The Corner

Deconstructing The Donald: Week 1

Like him or hate him, Donald Trump is the story so far.  Is he a political apprentice, someone with talent who’s just learning his trade?  Or is he a political mogul, a man whose knowledge of the art of the deal applies to politics as well as to business?

Since running for president has turned into the best reality show on television, it makes sense to chart The Donald’s “ratings” on a weekly basis just like a network does.  That’s what this recurring feature will do.

Each week, I will analyze all the polls and present where Trump stands with each of his “target audiences,” i.e., the GOP factions and demographic groups.  I’ll tell you who likes him most and least, who says they are voting for him, and who says they would never do that in a million years.  And I’ll relate it to the prior week’s standings for each group.

I wrote about this for National Review a few weeks ago, but as Scott Walker has learned, a few weeks can be a lifetime (or not) in politics.  Have things changed much since then?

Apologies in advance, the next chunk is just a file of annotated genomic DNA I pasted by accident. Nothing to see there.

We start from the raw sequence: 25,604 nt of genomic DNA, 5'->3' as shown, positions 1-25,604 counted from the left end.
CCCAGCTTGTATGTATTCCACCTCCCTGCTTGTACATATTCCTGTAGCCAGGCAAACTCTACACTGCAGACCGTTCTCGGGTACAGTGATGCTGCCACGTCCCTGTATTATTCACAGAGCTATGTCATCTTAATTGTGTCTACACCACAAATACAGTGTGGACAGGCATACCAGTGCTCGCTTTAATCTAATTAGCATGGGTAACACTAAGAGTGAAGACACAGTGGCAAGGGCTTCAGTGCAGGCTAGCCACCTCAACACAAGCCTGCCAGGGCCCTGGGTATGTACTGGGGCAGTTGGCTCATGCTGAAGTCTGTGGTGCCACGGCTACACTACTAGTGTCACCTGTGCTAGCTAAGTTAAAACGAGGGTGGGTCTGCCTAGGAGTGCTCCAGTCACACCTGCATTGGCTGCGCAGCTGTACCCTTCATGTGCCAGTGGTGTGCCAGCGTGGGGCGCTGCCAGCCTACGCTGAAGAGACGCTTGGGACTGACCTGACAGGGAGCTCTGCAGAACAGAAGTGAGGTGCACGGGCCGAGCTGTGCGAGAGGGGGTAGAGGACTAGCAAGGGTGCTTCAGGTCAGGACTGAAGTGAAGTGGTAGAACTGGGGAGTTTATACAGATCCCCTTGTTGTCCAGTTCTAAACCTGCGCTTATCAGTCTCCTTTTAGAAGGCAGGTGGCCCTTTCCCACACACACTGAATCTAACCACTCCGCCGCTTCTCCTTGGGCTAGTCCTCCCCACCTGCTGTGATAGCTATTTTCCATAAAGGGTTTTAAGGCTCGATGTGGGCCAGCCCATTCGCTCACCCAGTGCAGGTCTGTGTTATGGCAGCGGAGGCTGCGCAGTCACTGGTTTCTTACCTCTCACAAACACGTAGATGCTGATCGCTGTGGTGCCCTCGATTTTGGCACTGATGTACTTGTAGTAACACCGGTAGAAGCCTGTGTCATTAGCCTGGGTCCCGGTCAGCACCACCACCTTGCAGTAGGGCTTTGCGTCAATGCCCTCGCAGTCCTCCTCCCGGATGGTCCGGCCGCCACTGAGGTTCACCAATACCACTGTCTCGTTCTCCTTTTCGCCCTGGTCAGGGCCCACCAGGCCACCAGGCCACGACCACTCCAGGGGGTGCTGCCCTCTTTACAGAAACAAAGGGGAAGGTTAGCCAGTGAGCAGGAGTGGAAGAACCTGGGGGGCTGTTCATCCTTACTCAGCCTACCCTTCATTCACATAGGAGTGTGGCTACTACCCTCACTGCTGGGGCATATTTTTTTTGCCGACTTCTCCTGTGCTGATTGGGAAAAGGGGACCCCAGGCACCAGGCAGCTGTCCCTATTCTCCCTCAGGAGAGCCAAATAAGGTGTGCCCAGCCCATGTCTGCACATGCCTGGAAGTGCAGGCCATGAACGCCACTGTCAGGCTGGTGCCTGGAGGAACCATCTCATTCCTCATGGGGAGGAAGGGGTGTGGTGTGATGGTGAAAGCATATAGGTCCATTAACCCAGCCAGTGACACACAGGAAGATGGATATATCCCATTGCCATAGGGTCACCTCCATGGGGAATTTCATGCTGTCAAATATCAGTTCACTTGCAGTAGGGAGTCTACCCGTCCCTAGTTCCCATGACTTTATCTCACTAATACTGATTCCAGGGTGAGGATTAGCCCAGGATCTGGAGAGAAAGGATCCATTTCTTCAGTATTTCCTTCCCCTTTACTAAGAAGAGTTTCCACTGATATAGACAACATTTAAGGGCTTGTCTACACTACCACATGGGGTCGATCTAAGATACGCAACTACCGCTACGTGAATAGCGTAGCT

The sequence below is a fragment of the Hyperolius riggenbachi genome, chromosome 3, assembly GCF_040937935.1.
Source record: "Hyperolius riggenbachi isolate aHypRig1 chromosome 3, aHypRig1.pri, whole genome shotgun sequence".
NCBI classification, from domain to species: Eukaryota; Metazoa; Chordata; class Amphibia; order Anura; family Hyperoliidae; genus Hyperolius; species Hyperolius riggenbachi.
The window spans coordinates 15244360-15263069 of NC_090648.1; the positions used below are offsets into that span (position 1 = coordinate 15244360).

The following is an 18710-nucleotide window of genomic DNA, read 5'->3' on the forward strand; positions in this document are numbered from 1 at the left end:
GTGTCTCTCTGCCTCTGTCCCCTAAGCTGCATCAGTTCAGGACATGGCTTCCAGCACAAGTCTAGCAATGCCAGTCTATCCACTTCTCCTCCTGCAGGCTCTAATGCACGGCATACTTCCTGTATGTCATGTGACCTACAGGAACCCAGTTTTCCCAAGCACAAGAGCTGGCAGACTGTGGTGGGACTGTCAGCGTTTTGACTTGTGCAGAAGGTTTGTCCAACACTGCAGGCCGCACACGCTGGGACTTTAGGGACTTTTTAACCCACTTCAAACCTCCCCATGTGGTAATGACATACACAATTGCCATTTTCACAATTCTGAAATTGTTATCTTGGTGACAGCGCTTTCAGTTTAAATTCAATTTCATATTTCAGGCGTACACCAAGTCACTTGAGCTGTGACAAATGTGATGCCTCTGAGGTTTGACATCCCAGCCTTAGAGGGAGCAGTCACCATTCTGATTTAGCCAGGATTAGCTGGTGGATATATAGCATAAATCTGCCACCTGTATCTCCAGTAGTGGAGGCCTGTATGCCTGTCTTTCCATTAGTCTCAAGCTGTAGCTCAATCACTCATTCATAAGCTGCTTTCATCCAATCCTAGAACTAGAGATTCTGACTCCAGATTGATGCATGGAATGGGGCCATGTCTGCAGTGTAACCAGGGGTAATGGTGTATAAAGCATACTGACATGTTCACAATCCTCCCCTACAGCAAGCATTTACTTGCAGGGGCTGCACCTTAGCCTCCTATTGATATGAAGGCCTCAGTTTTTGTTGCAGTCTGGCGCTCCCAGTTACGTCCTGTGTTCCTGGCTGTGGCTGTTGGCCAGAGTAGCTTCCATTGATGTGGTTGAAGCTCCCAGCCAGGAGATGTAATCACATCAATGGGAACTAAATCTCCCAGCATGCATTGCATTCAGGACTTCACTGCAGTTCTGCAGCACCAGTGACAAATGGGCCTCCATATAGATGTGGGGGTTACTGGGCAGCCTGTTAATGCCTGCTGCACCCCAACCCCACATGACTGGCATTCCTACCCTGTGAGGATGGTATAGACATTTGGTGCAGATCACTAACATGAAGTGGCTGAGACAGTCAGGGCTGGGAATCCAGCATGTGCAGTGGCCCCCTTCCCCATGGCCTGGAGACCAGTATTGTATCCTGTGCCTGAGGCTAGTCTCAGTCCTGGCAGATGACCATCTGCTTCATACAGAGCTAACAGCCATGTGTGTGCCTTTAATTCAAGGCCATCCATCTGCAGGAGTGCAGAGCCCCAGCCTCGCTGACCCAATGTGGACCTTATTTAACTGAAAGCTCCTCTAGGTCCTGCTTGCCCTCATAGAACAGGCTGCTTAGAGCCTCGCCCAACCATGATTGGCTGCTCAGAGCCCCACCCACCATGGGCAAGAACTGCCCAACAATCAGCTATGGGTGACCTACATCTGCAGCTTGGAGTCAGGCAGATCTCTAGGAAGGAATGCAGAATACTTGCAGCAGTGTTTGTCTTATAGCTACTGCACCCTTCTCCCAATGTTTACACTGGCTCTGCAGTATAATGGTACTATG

The have — and they haven’t.  Trump is slightly more popular among potential primary voters than he was then, although his positive name ID has stopped rising.  He remains strong among men, people who have not graduated college, and self-described Tea Party enthusiasts.  His support does not tilt toward the most conservative elements, however:  The reason Trump is in front is that he is attracting somewhat conservative and moderate Tea Partiers. 

Trump remains most unpopular among the most educated group, people with a post-graduate degree.  (Remember that when you are watching or reading the punditry:  Most have Ph.D.s or law degrees.)  Women are much likelier than men to say they will never vote for him or, in test one-on-one races, to oppose him.  Those moderates who are not with him hate him:  He continues to both lead among moderates in the polls and among those who say they will never vote for him. 

With that introduction, here are the numbers (using only the four national polls and one state poll conducted entirely after the Reagan Library debate):

Henry Olsen — Mr. Olsen is a senior fellow at the Ethics and Public Policy Center, an editor at, and the author of The Working Class Republican: Ronald Reagan and the Return of Blue-Collar Conservatism.

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